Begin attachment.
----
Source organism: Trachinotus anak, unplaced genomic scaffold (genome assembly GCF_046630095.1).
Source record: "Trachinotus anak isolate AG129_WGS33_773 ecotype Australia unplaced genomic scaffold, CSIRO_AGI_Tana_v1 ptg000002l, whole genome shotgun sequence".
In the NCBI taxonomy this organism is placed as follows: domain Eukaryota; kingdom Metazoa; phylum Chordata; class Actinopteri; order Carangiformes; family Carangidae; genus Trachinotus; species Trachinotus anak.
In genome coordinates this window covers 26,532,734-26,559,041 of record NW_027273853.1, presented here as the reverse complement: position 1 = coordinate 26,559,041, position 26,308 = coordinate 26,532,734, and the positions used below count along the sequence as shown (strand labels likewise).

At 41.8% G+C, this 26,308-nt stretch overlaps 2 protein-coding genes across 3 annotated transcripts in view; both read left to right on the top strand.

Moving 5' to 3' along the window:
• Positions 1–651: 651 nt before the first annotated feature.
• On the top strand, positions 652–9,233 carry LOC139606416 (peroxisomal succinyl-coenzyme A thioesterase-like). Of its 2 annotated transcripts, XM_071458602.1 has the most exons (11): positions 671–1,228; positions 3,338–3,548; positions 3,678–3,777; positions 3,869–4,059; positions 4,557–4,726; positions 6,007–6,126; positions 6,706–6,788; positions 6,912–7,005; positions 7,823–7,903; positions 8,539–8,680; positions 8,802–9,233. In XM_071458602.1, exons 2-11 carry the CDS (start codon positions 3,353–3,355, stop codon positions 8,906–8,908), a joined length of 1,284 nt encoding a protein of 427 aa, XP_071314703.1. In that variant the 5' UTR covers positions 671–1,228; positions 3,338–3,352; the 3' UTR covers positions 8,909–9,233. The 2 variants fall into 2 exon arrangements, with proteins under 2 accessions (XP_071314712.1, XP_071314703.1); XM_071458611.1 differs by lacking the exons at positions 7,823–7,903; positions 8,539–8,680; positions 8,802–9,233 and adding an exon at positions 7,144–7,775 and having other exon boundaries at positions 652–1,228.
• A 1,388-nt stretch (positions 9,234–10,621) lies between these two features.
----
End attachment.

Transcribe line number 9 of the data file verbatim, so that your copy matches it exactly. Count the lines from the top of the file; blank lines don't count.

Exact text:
• A 1,388-nt stretch (positions 9,234–10,621) lies between these two features.